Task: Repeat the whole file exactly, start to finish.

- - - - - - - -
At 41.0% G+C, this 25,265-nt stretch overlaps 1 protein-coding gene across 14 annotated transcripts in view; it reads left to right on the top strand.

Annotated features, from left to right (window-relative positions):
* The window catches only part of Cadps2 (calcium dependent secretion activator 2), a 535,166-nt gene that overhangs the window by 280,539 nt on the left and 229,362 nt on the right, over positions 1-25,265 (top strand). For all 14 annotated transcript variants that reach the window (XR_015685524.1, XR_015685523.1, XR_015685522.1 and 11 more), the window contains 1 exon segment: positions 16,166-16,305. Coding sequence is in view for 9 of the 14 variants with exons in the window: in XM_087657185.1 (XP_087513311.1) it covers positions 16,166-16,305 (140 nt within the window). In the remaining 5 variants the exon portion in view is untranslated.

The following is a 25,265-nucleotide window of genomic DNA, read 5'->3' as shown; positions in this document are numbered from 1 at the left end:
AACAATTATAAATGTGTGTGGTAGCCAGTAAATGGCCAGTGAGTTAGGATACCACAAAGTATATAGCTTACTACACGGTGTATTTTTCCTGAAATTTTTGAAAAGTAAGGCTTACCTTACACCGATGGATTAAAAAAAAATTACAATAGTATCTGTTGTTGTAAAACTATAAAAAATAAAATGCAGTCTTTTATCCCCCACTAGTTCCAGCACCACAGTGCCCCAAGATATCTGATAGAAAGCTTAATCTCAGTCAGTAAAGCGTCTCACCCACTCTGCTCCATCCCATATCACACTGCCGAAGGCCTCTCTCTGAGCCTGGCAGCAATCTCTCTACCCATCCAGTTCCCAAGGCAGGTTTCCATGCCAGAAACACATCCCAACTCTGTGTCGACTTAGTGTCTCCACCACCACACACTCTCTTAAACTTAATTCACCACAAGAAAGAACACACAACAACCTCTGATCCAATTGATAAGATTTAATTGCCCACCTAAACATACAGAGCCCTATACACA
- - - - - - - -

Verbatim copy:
At 41.0% G+C, this 25,265-nt stretch overlaps 1 protein-coding gene across 14 annotated transcripts in view; it reads left to right on the top strand.

Annotated features, from left to right (window-relative positions):
* The window catches only part of Cadps2 (calcium dependent secretion activator 2), a 535,166-nt gene that overhangs the window by 280,539 nt on the left and 229,362 nt on the right, over positions 1-25,265 (top strand). For all 14 annotated transcript variants that reach the window (XR_015685524.1, XR_015685523.1, XR_015685522.1 and 11 more), the window contains 1 exon segment: positions 16,166-16,305. Coding sequence is in view for 9 of the 14 variants with exons in the window: in XM_087657185.1 (XP_087513311.1) it covers positions 16,166-16,305 (140 nt within the window). In the remaining 5 variants the exon portion in view is untranslated.

The following is a 25,265-nucleotide window of genomic DNA, read 5'->3' as shown; positions in this document are numbered from 1 at the left end:
AACAATTATAAATGTGTGTGGTAGCCAGTAAATGGCCAGTGAGTTAGGATACCACAAAGTATATAGCTTACTACACGGTGTATTTTTCCTGAAATTTTTGAAAAGTAAGGCTTACCTTACACCGATGGATTAAAAAAAAATTACAATAGTATCTGTTGTTGTAAAACTATAAAAAATAAAATGCAGTCTTTTATCCCCCACTAGTTCCAGCACCACAGTGCCCCAAGATATCTGATAGAAAGCTTAATCTCAGTCAGTAAAGCGTCTCACCCACTCTGCTCCATCCCATATCACACTGCCGAAGGCCTCTCTCTGAGCCTGGCAGCAATCTCTCTACCCATCCAGTTCCCAAGGCAGGTTTCCATGCCAGAAACACATCCCAACTCTGTGTCGACTTAGTGTCTCCACCACCACACACTCTCTTAAACTTAATTCACCACAAGAAAGAACACACAACAACCTCTGATCCAATTGATAAGATTTAATTGCCCACCTAAACATACAGAGCCCTATACACA